australian aviation logo

Tigerair Australia to grow internationally as a “narrowbody operation”

written by australianaviation.com.au | November 17, 2016

Tigerair Australia’s biggest base is Melbourne Tullamarine. (Rob Finlayson)

Virgin Australia is sticking with the Tigerair Australia brand and plans to expand the low-cost carrier’s footprint internationally with destinations in narrowbody range over the next three years.

Tigerair Australia began international operations in March, with flights to Bali from Adelaide, Melbourne and Perth using Boeing 737-800s, which remain on Virgin Australia International’s air operator’s certificate (AOC) and flown by Virgin pilots and Tigerair cabin crew.

The LCC has applied to the Civil Aviation Safety Authority (CASA) for two changes to its AOC. The first is for the addition of the 737 onto its AOC as it transitions from Airbus A320s to 737-800s, with pilot training for the 737 already underway. The second is to secure approval to operate international flights.

Virgin Australia chief executive John Borghetti told reporters after Wednesday’s annual general meeting in Brisbane Tigerair would grow its international network over the next three years. However, he appeared to rule out the use of widebody aircraft at Tigerair, describing its international flying as a “narrowbody operation”.

“There is no question Tiger will expand internationally, absolutely no question at all,” Borghetti said.


“What we’ve got now in Tiger is a budget airline who still gives you that cheap ticket and all the things I said but it includes friendlier service and that is the big differentiator that Tiger has got at that end of the market.”

While potential new destinations were not given, Borgheti’s comments suggest Tigerair may be in line to take over more Bali routes from Virgin, given the leisure nature of the market and the fact it can be served with 737-800s from the Australian mainland.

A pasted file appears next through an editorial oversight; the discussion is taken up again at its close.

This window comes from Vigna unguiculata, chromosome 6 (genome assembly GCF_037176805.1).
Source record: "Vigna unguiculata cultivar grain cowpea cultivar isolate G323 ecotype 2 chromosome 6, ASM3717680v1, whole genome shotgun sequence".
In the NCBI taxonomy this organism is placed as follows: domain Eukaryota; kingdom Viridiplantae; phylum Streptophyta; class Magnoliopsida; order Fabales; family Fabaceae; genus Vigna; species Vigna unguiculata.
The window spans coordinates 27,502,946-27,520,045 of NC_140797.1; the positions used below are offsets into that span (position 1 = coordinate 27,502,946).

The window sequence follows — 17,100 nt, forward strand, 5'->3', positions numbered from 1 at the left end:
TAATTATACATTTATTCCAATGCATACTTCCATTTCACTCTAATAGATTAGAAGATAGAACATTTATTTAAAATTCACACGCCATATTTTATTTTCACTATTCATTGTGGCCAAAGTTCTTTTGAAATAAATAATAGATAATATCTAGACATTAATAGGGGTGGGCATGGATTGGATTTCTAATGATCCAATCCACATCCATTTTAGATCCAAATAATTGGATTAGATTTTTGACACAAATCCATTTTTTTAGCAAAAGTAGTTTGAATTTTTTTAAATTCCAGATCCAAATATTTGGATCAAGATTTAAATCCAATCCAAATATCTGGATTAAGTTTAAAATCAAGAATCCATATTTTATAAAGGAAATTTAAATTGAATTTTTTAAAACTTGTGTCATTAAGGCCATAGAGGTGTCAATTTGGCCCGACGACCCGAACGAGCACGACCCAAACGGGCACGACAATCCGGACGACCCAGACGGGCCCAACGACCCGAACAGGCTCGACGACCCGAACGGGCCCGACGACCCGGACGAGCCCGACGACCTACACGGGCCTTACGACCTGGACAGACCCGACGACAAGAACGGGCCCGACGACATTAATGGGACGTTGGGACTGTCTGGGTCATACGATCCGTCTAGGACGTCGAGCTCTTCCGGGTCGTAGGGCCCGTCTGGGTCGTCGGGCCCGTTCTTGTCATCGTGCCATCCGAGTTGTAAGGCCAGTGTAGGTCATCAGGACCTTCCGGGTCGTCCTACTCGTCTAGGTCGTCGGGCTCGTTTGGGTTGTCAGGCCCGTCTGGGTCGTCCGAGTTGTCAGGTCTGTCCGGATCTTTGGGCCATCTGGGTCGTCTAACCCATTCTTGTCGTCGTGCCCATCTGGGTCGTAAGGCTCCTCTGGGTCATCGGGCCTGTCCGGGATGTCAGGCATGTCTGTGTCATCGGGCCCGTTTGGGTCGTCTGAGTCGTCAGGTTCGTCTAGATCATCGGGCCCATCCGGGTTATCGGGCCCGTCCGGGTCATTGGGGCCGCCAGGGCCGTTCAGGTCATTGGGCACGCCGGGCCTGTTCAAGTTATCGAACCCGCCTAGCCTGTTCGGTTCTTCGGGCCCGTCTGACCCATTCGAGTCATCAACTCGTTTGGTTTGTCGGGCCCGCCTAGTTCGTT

In terms of Virgin Australia’s international network, the airline announced a significant shakeup of its overseas flying in September, with a return to the Melbourne-Los Angeles route, the launch of Perth-Abu Dhabi services and a withdrawal from Sydney-Abu Dhabi planned to occur in 2017.

“What you will see Virgin Australia do is what it is doing now and that is expanding and really our focus on the Virgin Australia international brand is all about continuing nonstop sector flying to America and Asia,” Borghetti said.

Borghetti offered no updates on previously announced plans to fly to Beijing and Hong Kong from Australia from June 1 2017 in partnership with shareholder HNA, other than to say that the airline would “absolutely” be flying to somewhere in Asia in calendar 2017.

Currently, Tigerair has three ex-Virgin 737-800s for flights to Bali. A fourth 737 is due to join the fleet shortly to assist with crew training and for additional domestic flights over the busy summer holiday season.

Meanwhile, the LCC’s 14 A320s will be progressively replaced with 737s over the next three years as Virgin and Tigerair move to a common fleet type.

Under chief executive Rob Sharp, Tigerair has moved into a new home at Melbourne Tullamarine Terminal 4, improved its on-time performance and posted a maiden full year profit in 2016/17, a year earlier than forecast when Virgin took full ownership of the then-struggling airline in 2014.

Borghetti said the Tigerair Australia brand would remain in place following Singapore Airlines’ decision to integrate the Tigerair Singapore operation with Scoot under a single brand and operating licence.

“We have no intention of changing that brand,” Borghetti said of Tigerair Australia.

“I think Rob and his people have done a great job in building the brand, the acceptance of the brand in Australia and it is performing very well for us.

“We are not planning on changing that at all.”

You need to be a member to post comments. Become a member today!

Comments (17)

  • Shaggs


    Please rebrand Tigerair to virgin blue, as virgin blue had a great reputation as a budget airline

  • inherentchoice


    Aside from Bali, New Zealand and Fiji, is there really any other leisure destinations that the 737-800 can reach from Australia?

  • Vector Victor


    The 737-800 will reach lots of Asian destinations ex Australia in addition to where it already flys. Eg. Perth – Phuket, Singapore, Malaysia, Darwin or Cairns to many destinations including Vietnam, Philippines etc.

  • Norman Dunstan


    They could do a milk run across the Pacific sydney nandi honolulu los angeles its just a thought probably not viable

  • inherentchoice